Calling Bullshit on Walk To School Day
I know walking to school is ideal. It's better for the environment. It's good exercise for the kids (and parents). And it helps alleviate vehicular congestion around the school. I already know that. And guess what? So does everybody else.
It's probably why the walking rates for those that live within easy walking distance of our school are already close to perfect. Unfortunately, a large proportion of the student body does not live within easy walking distance. It's one of only five Catholic schools in all of Toronto to offer French Immersion that starts in kindergarten. So many families are willing to travel quite a bit.
In fact, even the official catchment area for the school is big enough that they offer bussing. We happen to be just outside that catchment area, though, and make the five to ten minute walk to and from the nearest school bus stop several times a day. Otherwise, it's a 20 minute walk for me and a 35 minute walk for little legs to get to the school. Consider the round trip and consider that I have one kid in half day kindergarten and one kid in full day Grade 1. Do the math! Walking would be ridiculous.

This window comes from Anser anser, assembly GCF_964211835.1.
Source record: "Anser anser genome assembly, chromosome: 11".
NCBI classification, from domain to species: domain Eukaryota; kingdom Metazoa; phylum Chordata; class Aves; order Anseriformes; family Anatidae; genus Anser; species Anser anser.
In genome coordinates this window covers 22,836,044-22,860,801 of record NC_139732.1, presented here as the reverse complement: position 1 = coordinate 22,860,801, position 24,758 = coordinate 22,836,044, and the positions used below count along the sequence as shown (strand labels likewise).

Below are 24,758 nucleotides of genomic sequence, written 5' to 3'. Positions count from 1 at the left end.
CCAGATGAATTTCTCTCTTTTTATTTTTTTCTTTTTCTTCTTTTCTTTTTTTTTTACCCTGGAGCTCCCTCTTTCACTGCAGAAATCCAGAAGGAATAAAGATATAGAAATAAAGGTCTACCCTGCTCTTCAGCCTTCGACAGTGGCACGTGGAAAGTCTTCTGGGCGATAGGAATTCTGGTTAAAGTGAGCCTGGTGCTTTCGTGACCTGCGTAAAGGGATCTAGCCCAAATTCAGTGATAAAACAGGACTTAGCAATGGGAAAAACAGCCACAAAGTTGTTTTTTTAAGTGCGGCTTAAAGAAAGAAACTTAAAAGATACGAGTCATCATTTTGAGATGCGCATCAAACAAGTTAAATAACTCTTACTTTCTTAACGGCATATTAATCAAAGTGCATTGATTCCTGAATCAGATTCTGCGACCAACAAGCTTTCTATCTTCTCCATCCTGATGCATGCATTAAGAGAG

So it's Walk To School Day and my little junior kindergarten Irene comes home all excited about it. There's a slip of paper in her backpack for me to fill out and a letter explaining that everyone who walks will get entered into a draw for a prize. "We have to walk to school tomorrow, Mommy," she says, "Or I won't be able to get a prize." And again, every 15 minutes all night long. "Maybe," I tell her. "If we wake up early enough." She's beside herself with worry about this prize.
So they did walk to school today. Ed took them because, pfft, no way was I making that happen. Mary's babysitter is only a block away from home and my time is too precious, sorry kids. Ed walked them to school but they didn't make it in time to meet up with all the other kids and get Halloween stickers and decorations. They didn't even make it in time for school. I just hope that Irene get something for her effort.
But, really, I'm just sick of the school dangling prizes in front of my children. Bribing them, essentially, to walk to school or sell more magazine subscriptions or whatever it is. Rewards can be good motivators for older children, but for kids under ten or so it just seems cruel. So the kids who don't walk to school, who can't walk to school, don't get a prize? Only the kids whose families can afford to live in the fairly affluent area nearest to the school get to participate? The poorer kids who get bussed in or whose parents drive them or who take public transportation get nothing?
And for what? So all the school administrators and families that already freaking walk can pat themselves on the back and feel good about spreading awareness to those lazy families who can't be bothered to walk.
It all just seems horribly misguided to me.
Tell me what I'm missing, people.
Cross-posted from my blog Playground Confidential
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